Originally a large shallow lake that has gradually infilled since the last Ice Age, Tregaron or Cors Caron is today the best remaining example of a raised bog in England and Wales. Much of the bog is protected as a National Nature Reserve and it provides opportunities to study the development of raised bogs.
Around 170 bird species have been recorded here and the area is important for wintering waterfowl as well as breeding wetland birds. The habitats within the reserve range from still-growing raised bog in the centre to wet heath around the edges with rough grassland and patches of willow carr.
Breeding species include Common Teal, Water Rail, Common Snipe, Eurasian Curlew and Common Redshank amongst the wetland birds and Red Grouse, Tree Pipit, Grasshopper Warbler and Whinchat in the drier areas.
Passage periods bring waders including Whimbrel and Green Sandpiper. Greenland White-fronted Goose was once a regular wintering species but today there are rare, however, Whooper Swan and Eurasian Wigeon still occur and raptors at this season can include Common Buzzard, Hen Harrier, Eurasian Sparrowhawk and Merlin as well as Red Kite.
Birds you can see here include:
Grey Heron, Whooper Swan, Eurasian Wigeon, Common Teal, Mallard, Northern Pintail, Northern Shoveler, Common Goldeneye, Red Kite, Hen Harrier, Eurasian Sparrowhawk, Common Buzzard, Common Kestrel, Merlin, Peregrine Falcon, Red Grouse, Water Rail, Common Moorhen, Eurasian Coot, Common Snipe, Whimbrel, Eurasian Curlew, Common Redshank, Green Sandpiper, Black-headed Gull, Barn Owl, Eurasian Skylark, Tree Pipit, Meadow Pipit, Grey Wagtail, Pied Wagtail, Common Dipper, Common Wren, Dunnock, Eurasian Robin, Eurasian Blackbird, Fieldfare, Song Thrush, Redwing, Common Redstart, Whinchat, Common Grasshopper Warbler, Sedge Warbler, Eurasian Reed Warbler, Wood Warbler, Willow Warbler, European Pied Flycatcher, Willow Tit, Common Jay, Common Magpie, Carrion Crow, Northern Raven, Chaffinch, European Greenfinch, Eurasian Siskin, Lesser Redpoll, Reed Bunting
Otter Lutra lutra, Polecat Mustela putorius and Red Fox Vulpes vulpes hunt over the bog and, now scarce in Britain, the Water Vole Arvicola terrestris remains common. Reptiles such as Adder Vipera berus, Slow Worm Anguis fragilis and Common Lizard Lacerta vivipara are also common.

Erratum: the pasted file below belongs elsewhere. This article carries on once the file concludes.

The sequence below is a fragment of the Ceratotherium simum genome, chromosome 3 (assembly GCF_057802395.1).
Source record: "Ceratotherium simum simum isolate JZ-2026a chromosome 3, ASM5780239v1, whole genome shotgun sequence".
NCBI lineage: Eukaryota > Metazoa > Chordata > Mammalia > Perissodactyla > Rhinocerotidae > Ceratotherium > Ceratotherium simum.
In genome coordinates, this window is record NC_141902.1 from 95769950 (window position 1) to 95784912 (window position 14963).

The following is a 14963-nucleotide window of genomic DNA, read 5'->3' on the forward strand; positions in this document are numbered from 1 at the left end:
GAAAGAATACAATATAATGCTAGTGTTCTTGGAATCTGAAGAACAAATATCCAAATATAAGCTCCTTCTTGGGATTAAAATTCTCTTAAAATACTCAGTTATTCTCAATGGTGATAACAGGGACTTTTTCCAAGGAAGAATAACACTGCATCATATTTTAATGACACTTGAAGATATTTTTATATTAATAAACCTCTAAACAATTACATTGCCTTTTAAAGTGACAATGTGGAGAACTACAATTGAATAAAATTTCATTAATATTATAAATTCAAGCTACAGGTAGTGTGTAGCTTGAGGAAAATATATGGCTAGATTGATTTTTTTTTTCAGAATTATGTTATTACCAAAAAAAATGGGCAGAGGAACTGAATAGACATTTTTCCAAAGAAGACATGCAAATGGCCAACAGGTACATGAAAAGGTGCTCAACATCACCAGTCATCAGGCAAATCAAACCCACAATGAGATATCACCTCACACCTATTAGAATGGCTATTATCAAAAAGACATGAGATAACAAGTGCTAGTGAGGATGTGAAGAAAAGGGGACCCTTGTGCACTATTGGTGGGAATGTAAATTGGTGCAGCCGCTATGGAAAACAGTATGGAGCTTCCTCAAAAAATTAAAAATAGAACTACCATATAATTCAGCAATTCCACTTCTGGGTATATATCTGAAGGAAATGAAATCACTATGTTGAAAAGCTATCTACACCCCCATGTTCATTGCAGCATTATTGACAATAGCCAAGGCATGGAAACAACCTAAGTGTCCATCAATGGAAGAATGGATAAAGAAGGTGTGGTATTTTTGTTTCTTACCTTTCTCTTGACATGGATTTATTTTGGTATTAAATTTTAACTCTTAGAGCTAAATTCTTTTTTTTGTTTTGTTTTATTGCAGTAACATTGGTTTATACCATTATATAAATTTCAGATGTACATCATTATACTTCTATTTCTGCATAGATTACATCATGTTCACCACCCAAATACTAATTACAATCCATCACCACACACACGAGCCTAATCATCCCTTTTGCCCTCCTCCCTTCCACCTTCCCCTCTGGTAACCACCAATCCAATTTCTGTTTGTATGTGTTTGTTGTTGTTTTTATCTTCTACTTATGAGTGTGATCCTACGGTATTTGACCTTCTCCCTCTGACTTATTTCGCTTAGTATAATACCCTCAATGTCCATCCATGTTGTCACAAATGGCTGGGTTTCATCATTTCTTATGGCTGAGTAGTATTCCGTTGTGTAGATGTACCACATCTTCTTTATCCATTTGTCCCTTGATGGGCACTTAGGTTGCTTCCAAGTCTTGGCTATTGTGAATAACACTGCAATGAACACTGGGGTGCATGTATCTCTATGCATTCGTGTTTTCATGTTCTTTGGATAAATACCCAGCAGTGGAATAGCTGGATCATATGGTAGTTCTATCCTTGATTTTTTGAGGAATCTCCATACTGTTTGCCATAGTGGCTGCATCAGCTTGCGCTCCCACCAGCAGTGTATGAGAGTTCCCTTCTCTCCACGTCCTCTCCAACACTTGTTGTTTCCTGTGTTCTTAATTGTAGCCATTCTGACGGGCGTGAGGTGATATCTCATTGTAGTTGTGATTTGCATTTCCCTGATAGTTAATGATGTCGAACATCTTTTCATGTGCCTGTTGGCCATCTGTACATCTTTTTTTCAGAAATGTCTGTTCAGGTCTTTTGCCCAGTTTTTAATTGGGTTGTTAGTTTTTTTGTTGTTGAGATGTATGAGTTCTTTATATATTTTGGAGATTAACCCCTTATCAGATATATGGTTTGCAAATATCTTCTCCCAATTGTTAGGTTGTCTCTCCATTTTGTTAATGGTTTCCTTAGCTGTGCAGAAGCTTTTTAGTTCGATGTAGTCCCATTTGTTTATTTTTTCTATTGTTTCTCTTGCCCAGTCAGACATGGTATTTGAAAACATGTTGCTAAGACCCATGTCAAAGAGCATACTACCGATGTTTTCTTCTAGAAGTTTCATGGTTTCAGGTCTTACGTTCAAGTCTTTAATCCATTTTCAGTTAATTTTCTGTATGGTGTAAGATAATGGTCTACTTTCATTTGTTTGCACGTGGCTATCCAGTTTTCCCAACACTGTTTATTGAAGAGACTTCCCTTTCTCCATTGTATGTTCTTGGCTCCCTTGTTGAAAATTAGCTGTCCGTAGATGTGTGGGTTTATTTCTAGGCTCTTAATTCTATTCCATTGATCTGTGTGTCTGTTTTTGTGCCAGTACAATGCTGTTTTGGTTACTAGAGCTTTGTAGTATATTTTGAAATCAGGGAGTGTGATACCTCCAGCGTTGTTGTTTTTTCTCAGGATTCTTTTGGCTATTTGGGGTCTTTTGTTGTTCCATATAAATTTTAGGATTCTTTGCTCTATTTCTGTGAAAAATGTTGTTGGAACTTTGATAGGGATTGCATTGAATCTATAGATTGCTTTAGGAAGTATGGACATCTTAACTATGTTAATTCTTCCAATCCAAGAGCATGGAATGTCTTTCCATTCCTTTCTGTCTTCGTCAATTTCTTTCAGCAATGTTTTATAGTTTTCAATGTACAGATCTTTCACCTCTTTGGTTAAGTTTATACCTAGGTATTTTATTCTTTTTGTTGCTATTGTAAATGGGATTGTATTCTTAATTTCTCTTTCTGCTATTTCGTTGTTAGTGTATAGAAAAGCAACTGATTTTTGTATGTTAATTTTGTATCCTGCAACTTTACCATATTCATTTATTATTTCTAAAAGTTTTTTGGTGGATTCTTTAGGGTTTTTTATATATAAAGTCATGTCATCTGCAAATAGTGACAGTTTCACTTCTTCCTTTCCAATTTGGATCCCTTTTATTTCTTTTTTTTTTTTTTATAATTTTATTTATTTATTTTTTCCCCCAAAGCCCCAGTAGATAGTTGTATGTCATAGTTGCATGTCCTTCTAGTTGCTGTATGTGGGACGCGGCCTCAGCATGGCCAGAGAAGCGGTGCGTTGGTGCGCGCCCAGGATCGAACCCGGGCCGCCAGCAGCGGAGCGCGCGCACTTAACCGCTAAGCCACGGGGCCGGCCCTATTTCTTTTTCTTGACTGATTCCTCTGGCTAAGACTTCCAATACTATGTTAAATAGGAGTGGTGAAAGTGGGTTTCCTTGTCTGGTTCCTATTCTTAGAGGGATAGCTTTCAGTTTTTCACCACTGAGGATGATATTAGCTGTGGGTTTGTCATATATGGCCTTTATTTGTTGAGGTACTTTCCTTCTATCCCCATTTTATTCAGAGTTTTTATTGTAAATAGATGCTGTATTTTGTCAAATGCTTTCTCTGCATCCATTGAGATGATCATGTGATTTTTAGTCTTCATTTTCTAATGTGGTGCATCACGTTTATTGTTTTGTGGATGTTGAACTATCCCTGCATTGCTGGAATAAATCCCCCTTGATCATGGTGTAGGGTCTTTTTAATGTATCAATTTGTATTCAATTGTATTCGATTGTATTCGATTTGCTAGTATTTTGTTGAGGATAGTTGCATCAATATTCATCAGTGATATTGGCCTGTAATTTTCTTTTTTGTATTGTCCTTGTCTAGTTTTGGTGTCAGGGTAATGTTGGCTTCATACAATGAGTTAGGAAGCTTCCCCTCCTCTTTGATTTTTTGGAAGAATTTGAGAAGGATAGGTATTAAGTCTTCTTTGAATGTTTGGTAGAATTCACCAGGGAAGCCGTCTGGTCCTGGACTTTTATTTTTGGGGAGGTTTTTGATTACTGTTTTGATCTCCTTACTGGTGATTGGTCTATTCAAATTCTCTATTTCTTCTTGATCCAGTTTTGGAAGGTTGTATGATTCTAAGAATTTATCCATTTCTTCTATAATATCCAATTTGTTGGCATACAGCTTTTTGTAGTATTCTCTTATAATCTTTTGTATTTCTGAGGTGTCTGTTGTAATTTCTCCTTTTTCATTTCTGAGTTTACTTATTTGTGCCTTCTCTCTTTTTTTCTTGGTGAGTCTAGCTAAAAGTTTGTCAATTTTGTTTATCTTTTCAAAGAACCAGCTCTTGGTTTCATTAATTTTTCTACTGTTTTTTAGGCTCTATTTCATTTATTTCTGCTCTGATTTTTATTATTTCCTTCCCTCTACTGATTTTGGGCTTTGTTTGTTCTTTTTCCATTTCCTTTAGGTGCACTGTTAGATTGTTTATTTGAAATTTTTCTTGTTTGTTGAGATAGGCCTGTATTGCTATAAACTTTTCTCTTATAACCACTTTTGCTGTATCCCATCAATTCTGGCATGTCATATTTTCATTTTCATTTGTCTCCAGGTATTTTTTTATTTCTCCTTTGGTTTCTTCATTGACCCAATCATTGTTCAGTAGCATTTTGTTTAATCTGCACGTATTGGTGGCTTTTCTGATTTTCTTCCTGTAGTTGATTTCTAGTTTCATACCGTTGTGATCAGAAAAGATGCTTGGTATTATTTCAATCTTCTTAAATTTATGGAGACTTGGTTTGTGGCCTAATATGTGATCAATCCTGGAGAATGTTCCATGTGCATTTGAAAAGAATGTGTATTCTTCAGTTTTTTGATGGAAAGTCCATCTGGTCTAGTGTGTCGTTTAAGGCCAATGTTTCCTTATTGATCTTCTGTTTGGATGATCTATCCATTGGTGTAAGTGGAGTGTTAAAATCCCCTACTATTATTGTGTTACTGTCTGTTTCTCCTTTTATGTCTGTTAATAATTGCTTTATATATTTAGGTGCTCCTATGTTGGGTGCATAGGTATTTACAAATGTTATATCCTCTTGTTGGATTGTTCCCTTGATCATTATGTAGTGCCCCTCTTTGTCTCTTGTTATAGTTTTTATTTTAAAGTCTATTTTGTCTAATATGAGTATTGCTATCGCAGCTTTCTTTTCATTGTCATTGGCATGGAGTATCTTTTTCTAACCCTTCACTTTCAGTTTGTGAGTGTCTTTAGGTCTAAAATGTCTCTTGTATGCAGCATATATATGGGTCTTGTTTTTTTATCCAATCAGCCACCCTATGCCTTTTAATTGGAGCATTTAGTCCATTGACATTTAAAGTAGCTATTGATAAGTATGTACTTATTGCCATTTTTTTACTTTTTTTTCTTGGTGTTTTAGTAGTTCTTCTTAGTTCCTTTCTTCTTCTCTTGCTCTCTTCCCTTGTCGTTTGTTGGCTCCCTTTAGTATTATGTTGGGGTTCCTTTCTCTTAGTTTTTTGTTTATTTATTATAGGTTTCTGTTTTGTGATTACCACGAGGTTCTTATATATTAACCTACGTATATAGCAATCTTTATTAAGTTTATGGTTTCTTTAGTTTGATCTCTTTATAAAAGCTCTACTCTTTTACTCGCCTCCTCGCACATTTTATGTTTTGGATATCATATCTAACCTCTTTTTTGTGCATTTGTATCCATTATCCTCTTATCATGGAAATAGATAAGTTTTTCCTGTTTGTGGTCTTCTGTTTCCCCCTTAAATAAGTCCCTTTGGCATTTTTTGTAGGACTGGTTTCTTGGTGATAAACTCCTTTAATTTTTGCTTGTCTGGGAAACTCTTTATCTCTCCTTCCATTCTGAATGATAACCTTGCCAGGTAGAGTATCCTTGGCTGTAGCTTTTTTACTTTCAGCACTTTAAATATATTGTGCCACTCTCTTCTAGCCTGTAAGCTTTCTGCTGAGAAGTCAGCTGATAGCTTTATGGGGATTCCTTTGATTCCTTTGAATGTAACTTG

Botanically, bogs are of great interest and Tregaron is no exception. All three British species of sundew are found here as well as Cross-leaved Heath Erica tetralix, Crowberry Empetrum nigrum and Cranberry Vaccinium oxycoccos are common as are Bog Asphodel Narthecium ossifragus, Bog Rosemary Andromeda polifolia and Royal Fern Osmunda regalis.
Areas of Interest
A minor road leaves Tregaron village [Map]eastwards towards Llanwrtyd Wells through the nearby hills. Habitats in these hills include conifer plantations and streams in valleys with oakwoods on their slopes. Common Dipper and Grey Wagtail can be seen along these streams and Common Redstart, European Pied Flycatcher and Wood Warbler in the woods.
Access and Facilities
Tregaron Bog lies about 4km north of the village of Tregaron and reached on the B4343. There is a parking area on the left where a disused railway track leads northwards. Walk northwards from here to an observation tower overlooking the bog.
To explore the reserve further requires a permit from the warden at Minawel, Ffair Rhos, Pontrhydfendigaid, Ystrad Meurig, Dyfed, SY25 6BN.
Content and images originally posted by Steve
been two year in a row with my local bird club, both times giving excellent veiws of hen harrier (great veiws of male quite close the first year), kites, merlin, willow tit and whooper swan. dipped both years on SEO and barn owl, but theres always next time!
- hen harriers
- no hides YET!
another year, and another great day out. sadly the birds werent playing ball this year as we dipped on whooper swan, willow tit, merlin, and no owls. but we did still get great veiws of a ring-tail harrier from the new hide and from the bridge at dusk
- Great new hide and hen harriers!
- two people walking straight through the middle of the reserve